EPIC’s Response to Reports of Crisis Text Line Data Policies
January 31, 2022
The recent reporting on Crisis Text Line (CTL) has raised significant concerns about data ethics and threats to privacy posed by the transfer and use of sensitive data from the crisis response service transcripts. EPIC previously wrote in support of CTL’s work to develop and evaluate privacy enhancing techniques that can facilitate academic research by providing aggregate or scrubbed data. However, the use of private message data from sensitive crisis communications for commercial research crosses an ethical line and violates the intimate and private nature of those conversations regardless of how the data is processed and scrubbed.
On Friday, Politico reported that Crisis Text Line (CTL), a nonprofit organization that provides mental health services via text message, has been providing data to a commercial software company, Loris.ai, as part of a partnership that includes financial support and part ownership in the company. According to CTL, the data provided to Loris.ai has been “fully scrubbed and anonymized” and the access occurs in a “secure environment” that CTL controls.
After publication of the report on the commercial use of sensitive messages that CTL obtains from people “in their darkest moments,” the organization posted a statement. The CTL specifically cited a 2018 letter that EPIC filed in support of CTL’s application to the Federal Communications Commission to be classified as a “public safety service” eligible to obtain phone location data during emergencies.
EPIC’s letter referred to CTL as a “model steward of personal data” in that context. Our statements in that letter were based on a discussion with CTL about their data anonymization and scrubbing policies for academic research sharing, not a technical review of their data practices. Our review was not related to, and we did not discuss with CTL, the commercial data transfer arrangement between CTL and Loris.ai. If we had, we could have raised the ethical concerns with the commercial use of intimate message data directly with the organization and their advisors. But we were not, and the reference to our letter now, out of context, is wrong.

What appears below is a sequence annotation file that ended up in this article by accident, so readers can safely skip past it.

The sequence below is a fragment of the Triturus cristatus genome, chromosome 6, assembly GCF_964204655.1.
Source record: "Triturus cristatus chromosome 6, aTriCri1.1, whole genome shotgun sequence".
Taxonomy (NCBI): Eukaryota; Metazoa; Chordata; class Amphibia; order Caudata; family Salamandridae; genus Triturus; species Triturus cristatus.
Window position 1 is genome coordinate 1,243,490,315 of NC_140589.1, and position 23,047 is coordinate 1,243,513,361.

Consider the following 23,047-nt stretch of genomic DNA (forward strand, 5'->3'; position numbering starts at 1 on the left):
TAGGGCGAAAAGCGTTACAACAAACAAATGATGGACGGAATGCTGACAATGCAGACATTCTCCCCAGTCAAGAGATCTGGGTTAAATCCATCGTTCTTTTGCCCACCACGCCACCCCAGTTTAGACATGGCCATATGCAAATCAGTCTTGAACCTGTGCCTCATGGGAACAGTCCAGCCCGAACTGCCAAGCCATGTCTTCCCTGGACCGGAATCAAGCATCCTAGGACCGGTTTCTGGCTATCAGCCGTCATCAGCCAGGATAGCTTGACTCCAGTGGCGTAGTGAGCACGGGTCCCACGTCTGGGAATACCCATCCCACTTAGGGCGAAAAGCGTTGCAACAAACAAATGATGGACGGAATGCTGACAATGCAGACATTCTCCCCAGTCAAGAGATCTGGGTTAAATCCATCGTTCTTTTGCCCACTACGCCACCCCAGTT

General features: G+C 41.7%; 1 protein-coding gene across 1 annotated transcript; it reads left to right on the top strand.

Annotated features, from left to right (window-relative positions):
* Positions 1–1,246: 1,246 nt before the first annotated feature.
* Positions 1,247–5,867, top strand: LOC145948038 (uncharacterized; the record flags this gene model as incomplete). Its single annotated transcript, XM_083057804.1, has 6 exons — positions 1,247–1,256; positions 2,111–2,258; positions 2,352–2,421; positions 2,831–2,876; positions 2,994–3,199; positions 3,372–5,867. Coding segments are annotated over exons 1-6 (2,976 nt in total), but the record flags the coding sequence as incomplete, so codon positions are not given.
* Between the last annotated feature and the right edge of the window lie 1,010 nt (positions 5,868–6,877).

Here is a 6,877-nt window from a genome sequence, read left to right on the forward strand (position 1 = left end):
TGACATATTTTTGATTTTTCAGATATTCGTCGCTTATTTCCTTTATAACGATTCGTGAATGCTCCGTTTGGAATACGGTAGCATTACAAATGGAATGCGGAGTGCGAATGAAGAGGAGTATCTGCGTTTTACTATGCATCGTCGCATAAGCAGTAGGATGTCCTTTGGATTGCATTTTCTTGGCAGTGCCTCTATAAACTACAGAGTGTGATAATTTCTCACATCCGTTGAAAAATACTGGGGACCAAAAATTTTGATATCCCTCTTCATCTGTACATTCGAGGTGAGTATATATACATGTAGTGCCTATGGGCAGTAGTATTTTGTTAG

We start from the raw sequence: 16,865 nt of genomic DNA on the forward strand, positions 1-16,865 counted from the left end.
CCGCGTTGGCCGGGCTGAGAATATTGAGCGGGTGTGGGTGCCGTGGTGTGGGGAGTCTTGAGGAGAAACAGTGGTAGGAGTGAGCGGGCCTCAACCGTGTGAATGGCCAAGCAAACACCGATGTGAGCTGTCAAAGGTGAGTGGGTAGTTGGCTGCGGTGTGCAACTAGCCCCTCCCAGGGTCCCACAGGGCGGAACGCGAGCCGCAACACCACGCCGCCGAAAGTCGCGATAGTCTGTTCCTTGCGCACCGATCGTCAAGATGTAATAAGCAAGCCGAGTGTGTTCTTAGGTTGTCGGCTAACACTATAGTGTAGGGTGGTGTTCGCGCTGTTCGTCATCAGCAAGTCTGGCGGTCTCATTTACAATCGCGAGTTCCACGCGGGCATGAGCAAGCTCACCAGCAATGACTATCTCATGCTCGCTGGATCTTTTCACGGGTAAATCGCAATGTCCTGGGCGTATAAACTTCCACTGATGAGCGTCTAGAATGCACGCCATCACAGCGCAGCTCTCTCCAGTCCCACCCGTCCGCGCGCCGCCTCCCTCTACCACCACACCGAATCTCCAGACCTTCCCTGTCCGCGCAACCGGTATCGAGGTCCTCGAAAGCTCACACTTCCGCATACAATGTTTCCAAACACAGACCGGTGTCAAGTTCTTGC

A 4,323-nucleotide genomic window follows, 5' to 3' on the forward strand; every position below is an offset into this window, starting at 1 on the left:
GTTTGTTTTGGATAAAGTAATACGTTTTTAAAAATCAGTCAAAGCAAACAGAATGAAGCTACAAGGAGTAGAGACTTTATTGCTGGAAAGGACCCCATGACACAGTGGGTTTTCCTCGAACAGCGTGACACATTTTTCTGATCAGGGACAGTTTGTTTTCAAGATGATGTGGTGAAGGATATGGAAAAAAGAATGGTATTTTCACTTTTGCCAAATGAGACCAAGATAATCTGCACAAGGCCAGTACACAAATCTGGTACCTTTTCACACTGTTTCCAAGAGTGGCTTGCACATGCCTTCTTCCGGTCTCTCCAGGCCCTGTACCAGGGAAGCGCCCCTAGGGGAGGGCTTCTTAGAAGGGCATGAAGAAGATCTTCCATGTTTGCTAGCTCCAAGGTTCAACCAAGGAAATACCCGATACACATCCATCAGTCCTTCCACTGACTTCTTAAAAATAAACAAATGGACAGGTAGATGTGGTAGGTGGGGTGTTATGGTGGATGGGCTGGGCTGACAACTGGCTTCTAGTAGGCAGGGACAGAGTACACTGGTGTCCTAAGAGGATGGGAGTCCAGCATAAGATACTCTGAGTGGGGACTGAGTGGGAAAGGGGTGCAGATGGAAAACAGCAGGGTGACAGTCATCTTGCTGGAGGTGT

The fundamental problem with what CTL and Loris.ai are doing is not that they haven’t used the right words or the right data techniques. The problem is that their arrangement seeks to extract commercial value out of the most sensitive, intimate, and vulnerable moments in the lives those individuals seeking mental health assistance and of the hard-working volunteer responders. And the financial relationship between CTL and Loris.ai further undermines the trust that is essential both to their core service and to the ethical academic research framework that they have worked to establish.
As CTL themselves said on their own FAQ page back in 2016, commercial use of this data is “gross” and should be a nonstarter “(Read: no commercial use. Never ever ever.)”. That was a good standard then, and it is a good standard now. No data scrubbing technique or statement in a terms of service can resolve that ethical violation.